In this way the myth serves to expand and authenticate the more complex image of Johnson". Modern biographers have since corrected Boswell's errors; this is not to say that Boswell's work is wrong or of no use: scholars such as Walter Jackson Bate appreciate the "detail" and the "treasury of conversation" that it contains. All of Johnson's biographers, according to Bate, have to go through the same "igloo" of material that Boswell had to deal with: limited information from Johnson's first forty years and an extreme amount for those after. Put, "Johnson's life continues to hold attention" and "every scrap of evidence relating to Johnson's life has continued to be examined and many more details have been added" because "it is so close to general human experience in a wide variety of ways". Edmund Burke told King George III. Robert Anderson, in his Works of the British Poets, wrote: "With some venial exceptions on the score of egotism and indiscriminate admiration, his work exhibits the most copious and finished pict
Integrated Authority File
The Integrated Authority File or GND is an international authority file for the organisation of personal names, subject headings and corporate bodies from catalogues. It is used for documentation in libraries and also by archives and museums; the GND is managed by the German National Library in cooperation with various regional library networks in German-speaking Europe and other partners. The GND falls under the Creative Commons Zero licence; the GND specification provides a hierarchy of high-level entities and sub-classes, useful in library classification, an approach to unambiguous identification of single elements. It comprises an ontology intended for knowledge representation in the semantic web, available in the RDF format; the Integrated Authority File became operational in April 2012 and integrates the content of the following authority files, which have since been discontinued: Name Authority File Corporate Bodies Authority File Subject Headings Authority File Uniform Title File of the Deutsches Musikarchiv At the time of its introduction on 5 April 2012, the GND held 9,493,860 files, including 2,650,000 personalised names.
There are seven main types of GND entities: LIBRIS Virtual International Authority File Information pages about the GND from the German National Library Search via OGND Bereitstellung des ersten GND-Grundbestandes DNB, 19 April 2012 From Authority Control to Linked Authority Data Presentation given by Reinhold Heuvelmann to the ALA MARC Formats Interest Group, June 2012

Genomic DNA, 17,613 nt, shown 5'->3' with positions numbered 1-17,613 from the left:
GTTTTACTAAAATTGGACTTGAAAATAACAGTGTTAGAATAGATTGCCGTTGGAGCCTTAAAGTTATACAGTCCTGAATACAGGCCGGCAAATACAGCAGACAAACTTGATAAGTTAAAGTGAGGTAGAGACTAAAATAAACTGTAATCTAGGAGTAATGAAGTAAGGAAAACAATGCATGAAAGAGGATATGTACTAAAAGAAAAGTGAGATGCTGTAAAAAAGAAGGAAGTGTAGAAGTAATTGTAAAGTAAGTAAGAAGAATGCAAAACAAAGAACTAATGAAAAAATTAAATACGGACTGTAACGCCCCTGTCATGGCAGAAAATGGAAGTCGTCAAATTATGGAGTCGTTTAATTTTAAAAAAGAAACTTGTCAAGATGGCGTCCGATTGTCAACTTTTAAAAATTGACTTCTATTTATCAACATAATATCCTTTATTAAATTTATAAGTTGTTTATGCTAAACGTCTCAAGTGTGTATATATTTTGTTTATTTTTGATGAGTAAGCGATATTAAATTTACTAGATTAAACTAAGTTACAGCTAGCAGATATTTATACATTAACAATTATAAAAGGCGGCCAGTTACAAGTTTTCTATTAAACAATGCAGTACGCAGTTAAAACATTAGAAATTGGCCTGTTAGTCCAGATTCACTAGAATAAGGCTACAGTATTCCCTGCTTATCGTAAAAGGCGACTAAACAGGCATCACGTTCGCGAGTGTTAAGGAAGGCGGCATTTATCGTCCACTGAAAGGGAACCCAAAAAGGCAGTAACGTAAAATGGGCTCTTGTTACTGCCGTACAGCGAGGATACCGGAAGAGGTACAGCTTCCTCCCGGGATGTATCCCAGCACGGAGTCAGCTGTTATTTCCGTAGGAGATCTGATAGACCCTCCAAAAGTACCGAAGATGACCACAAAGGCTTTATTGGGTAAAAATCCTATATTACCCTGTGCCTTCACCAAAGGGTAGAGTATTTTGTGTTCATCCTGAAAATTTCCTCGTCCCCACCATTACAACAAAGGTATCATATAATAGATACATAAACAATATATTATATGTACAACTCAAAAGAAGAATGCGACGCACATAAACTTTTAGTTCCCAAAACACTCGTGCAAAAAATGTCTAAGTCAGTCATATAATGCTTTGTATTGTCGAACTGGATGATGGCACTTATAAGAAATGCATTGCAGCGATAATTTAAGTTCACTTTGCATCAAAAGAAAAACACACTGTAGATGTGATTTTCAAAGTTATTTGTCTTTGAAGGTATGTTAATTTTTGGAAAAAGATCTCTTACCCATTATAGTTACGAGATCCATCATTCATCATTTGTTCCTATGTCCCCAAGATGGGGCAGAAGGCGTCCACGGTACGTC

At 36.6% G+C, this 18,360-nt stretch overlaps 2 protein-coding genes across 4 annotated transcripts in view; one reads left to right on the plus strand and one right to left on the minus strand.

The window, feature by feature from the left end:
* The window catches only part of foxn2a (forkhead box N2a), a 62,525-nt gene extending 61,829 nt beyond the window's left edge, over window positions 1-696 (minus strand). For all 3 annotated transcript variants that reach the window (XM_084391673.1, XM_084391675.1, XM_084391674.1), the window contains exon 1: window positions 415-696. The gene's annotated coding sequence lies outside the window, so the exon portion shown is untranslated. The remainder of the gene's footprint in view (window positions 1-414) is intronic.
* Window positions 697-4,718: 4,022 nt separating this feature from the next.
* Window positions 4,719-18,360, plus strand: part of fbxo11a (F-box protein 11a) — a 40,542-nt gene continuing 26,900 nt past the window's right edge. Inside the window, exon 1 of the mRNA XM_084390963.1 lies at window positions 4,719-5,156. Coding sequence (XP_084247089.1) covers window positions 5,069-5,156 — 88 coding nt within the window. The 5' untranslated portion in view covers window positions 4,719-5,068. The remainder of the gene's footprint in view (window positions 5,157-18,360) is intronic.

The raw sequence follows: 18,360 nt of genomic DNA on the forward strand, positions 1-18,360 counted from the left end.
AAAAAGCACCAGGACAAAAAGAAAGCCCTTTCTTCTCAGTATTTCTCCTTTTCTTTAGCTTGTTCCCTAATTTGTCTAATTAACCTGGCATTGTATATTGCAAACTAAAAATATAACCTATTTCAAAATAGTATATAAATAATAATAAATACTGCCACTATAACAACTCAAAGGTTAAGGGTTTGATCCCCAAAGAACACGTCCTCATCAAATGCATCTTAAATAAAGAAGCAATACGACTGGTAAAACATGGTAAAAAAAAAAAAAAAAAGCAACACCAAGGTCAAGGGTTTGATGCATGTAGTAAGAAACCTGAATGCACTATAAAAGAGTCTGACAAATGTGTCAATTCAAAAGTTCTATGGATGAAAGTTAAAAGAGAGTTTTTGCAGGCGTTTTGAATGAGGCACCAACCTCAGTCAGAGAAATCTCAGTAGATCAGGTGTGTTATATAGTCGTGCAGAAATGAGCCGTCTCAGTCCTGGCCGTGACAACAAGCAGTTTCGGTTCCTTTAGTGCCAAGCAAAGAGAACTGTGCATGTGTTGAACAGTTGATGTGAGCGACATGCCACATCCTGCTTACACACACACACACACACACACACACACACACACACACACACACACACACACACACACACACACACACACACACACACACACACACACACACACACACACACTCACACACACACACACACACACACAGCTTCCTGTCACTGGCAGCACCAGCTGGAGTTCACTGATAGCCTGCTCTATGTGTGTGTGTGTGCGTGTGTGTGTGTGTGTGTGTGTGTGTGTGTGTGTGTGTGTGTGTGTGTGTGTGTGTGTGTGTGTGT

Weidenfeld & Nicolson
Weidenfeld & Nicolson Ltd shortened to W&N or Weidenfeld, is a British publisher of fiction and reference books. Since 1991 it has been a division of the Orion Publishing Group. George Weidenfeld and Nigel Nicolson founded Weidenfeld & Nicolson in 1949 with a reception at Brown's Hotel, London. Among many other significant books published Vladimir Nabokov's Lolita and Nicolson's Portrait of a Marriage, a frank biography of his mother, Vita Sackville-West and father Harold Nicolson. In its early years Weidenfeld published nonfiction works by Isaiah Berlin, Hugh Trevor-Roper, Rose Macaulay, novels by Mary McCarthy and Saul Bellow, it published titles by world leaders and historians, along with contemporary fiction and glossy illustrated books. Weidenfeld & Nicolson acquired the publisher Arthur Baker Ltd in 1959 and ran it as an imprint into the 1990s. Weidenfeld was one of Orion's first acquisitions after the group's founding in 1991, formed the core of its offerings. At that time Weidenfeld imprints included its own establishment much earlier.
Orion was acquired in turn by Hachette Livre in 1998. The hardcover rights to Everyman Library were sold in 1991, survive as a Random House property, paperbacks Everyman Classics continued under Orion. Late in 2013, W&N published the British edition of I Am Malala, the memoir of Pakistani-born teenager Malala Yousafzai with Christina Lamb. Malala Yousafzai is a female education activist, the Nobel Peace Prize winner in 2014. Illustrated Novel Library Lives Pleasures and Treasures The Young Historian Books World University Library Weidenfeld & Nicolson blog The Orion Publishing Group A brief history of the Orion Publishing Group at the Wayback Machine Weidenfeld & Nicolson Publishing Archives
Covent Garden is a district in Greater London, on the eastern fringes of the West End, between Charing Cross Road and Drury Lane. It is associated with the former fruit-and-vegetable market in the central square, now a popular shopping and tourist site, with the Royal Opera House, known as "Covent Garden"; the district is divided by the main thoroughfare of Long Acre, north of, given over to independent shops centred on Neal's Yard and Seven Dials, while the south contains the central square with its street performers and most of the historical buildings and entertainment facilities, including the London Transport Museum and the Theatre Royal, Drury Lane. The area was settled in the 7th century when it became the heart of the Anglo-Saxon trading town of Lundenwic, abandoned at the end of the 9th century. By 1200, part of it had been walled off by Westminster Abbey for use as arable land and orchards. Referred to as "the garden of the Abbey and Convent", "the Covent Garden", it was seized by Henry VIII and granted to the Earls of Bedford in 1552.